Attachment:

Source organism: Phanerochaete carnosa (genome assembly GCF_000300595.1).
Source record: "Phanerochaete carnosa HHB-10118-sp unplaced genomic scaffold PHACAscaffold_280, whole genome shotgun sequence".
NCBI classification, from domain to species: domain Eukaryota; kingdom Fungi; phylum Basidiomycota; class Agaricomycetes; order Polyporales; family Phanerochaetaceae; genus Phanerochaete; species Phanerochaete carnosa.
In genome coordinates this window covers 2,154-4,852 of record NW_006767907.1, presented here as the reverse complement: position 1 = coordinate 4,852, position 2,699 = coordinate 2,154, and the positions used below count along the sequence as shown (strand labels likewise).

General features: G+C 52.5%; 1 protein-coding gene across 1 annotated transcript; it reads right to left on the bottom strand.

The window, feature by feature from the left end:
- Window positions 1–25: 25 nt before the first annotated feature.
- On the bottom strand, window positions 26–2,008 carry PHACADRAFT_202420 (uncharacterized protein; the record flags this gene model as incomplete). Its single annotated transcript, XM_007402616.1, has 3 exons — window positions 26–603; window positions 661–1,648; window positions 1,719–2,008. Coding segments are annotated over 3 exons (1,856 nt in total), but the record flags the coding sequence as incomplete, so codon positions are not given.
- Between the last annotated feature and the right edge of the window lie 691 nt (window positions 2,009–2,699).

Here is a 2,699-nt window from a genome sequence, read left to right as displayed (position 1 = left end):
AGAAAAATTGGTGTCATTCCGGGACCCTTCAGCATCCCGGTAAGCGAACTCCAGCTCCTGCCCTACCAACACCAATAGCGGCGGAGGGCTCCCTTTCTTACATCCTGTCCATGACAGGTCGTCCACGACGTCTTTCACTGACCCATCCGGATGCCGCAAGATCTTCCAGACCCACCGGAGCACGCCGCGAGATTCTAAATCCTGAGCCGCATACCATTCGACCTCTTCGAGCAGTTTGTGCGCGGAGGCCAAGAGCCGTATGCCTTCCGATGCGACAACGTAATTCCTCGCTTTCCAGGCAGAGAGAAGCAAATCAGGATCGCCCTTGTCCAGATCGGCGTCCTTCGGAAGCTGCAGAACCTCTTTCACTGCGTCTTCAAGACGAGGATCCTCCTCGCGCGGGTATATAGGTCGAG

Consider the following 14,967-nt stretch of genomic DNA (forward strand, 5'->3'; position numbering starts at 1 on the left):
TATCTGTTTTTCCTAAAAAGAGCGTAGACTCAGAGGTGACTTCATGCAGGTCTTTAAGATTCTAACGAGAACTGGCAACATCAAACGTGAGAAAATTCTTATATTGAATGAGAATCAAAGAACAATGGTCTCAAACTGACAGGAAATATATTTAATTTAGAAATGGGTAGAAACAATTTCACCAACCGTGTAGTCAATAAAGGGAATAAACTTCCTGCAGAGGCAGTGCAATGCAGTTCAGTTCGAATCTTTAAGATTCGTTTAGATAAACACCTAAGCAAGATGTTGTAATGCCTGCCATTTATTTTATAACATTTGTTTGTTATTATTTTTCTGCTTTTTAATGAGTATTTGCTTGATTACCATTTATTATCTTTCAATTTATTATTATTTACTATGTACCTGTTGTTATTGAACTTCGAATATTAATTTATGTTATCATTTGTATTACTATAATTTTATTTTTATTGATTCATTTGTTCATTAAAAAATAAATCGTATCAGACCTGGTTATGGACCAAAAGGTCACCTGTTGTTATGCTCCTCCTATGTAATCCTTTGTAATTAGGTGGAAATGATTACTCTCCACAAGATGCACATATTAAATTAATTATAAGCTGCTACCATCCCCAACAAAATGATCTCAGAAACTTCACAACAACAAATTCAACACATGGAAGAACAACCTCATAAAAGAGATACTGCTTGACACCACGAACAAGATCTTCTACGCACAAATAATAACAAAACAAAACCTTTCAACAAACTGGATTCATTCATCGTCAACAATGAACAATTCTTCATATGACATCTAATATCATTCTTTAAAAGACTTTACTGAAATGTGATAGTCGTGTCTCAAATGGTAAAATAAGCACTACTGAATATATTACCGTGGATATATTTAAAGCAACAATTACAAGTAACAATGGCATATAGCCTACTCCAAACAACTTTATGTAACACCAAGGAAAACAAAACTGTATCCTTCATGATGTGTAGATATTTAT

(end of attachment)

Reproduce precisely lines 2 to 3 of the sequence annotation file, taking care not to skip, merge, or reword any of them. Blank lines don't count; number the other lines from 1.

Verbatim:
Source record: "Phanerochaete carnosa HHB-10118-sp unplaced genomic scaffold PHACAscaffold_280, whole genome shotgun sequence".
NCBI classification, from domain to species: domain Eukaryota; kingdom Fungi; phylum Basidiomycota; class Agaricomycetes; order Polyporales; family Phanerochaetaceae; genus Phanerochaete; species Phanerochaete carnosa.